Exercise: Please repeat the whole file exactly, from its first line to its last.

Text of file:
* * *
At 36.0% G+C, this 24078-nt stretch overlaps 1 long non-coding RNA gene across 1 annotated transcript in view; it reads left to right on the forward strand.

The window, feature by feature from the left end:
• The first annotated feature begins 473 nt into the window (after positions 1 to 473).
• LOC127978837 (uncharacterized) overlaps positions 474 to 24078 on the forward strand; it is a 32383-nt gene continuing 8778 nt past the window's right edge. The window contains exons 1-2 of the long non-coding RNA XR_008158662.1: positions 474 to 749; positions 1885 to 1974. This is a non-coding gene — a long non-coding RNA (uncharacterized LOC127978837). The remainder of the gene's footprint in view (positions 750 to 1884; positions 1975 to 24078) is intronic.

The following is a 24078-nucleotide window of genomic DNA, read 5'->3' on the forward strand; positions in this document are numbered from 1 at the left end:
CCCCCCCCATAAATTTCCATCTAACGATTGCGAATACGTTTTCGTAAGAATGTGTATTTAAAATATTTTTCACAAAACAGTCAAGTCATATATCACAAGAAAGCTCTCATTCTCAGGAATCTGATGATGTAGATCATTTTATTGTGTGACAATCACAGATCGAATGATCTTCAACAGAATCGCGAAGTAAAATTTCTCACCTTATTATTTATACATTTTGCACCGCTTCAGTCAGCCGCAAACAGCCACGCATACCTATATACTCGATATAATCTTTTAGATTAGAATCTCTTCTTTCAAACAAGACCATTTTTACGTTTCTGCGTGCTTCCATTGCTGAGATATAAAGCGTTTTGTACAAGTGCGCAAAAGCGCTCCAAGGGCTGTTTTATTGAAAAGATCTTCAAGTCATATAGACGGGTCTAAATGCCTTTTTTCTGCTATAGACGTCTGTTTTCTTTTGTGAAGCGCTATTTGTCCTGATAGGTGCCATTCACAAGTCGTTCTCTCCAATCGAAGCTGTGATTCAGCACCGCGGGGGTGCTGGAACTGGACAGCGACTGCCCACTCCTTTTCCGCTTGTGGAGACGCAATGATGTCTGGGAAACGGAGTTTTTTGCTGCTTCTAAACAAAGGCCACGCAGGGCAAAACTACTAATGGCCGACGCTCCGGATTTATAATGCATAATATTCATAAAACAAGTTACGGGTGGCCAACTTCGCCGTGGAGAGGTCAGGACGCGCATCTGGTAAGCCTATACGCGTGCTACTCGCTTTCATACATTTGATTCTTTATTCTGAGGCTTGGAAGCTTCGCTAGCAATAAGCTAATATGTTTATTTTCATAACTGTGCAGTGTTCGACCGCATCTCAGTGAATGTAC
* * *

At 36.0% G+C, this 24078-nt stretch overlaps 1 long non-coding RNA gene across 1 annotated transcript in view; it reads left to right on the forward strand.

The window, feature by feature from the left end:
• The first annotated feature begins 473 nt into the window (after positions 1 to 473).
• LOC127978837 (uncharacterized) overlaps positions 474 to 24078 on the forward strand; it is a 32383-nt gene continuing 8778 nt past the window's right edge. The window contains exons 1-2 of the long non-coding RNA XR_008158662.1: positions 474 to 749; positions 1885 to 1974. This is a non-coding gene — a long non-coding RNA (uncharacterized LOC127978837). The remainder of the gene's footprint in view (positions 750 to 1884; positions 1975 to 24078) is intronic.

The following is a 24078-nucleotide window of genomic DNA, read 5'->3' on the forward strand; positions in this document are numbered from 1 at the left end:
CCCCCCCCATAAATTTCCATCTAACGATTGCGAATACGTTTTCGTAAGAATGTGTATTTAAAATATTTTTCACAAAACAGTCAAGTCATATATCACAAGAAAGCTCTCATTCTCAGGAATCTGATGATGTAGATCATTTTATTGTGTGACAATCACAGATCGAATGATCTTCAACAGAATCGCGAAGTAAAATTTCTCACCTTATTATTTATACATTTTGCACCGCTTCAGTCAGCCGCAAACAGCCACGCATACCTATATACTCGATATAATCTTTTAGATTAGAATCTCTTCTTTCAAACAAGACCATTTTTACGTTTCTGCGTGCTTCCATTGCTGAGATATAAAGCGTTTTGTACAAGTGCGCAAAAGCGCTCCAAGGGCTGTTTTATTGAAAAGATCTTCAAGTCATATAGACGGGTCTAAATGCCTTTTTTCTGCTATAGACGTCTGTTTTCTTTTGTGAAGCGCTATTTGTCCTGATAGGTGCCATTCACAAGTCGTTCTCTCCAATCGAAGCTGTGATTCAGCACCGCGGGGGTGCTGGAACTGGACAGCGACTGCCCACTCCTTTTCCGCTTGTGGAGACGCAATGATGTCTGGGAAACGGAGTTTTTTGCTGCTTCTAAACAAAGGCCACGCAGGGCAAAACTACTAATGGCCGACGCTCCGGATTTATAATGCATAATATTCATAAAACAAGTTACGGGTGGCCAACTTCGCCGTGGAGAGGTCAGGACGCGCATCTGGTAAGCCTATACGCGTGCTACTCGCTTTCATACATTTGATTCTTTATTCTGAGGCTTGGAAGCTTCGCTAGCAATAAGCTAATATGTTTATTTTCATAACTGTGCAGTGTTCGACCGCATCTCAGTGAATGTAC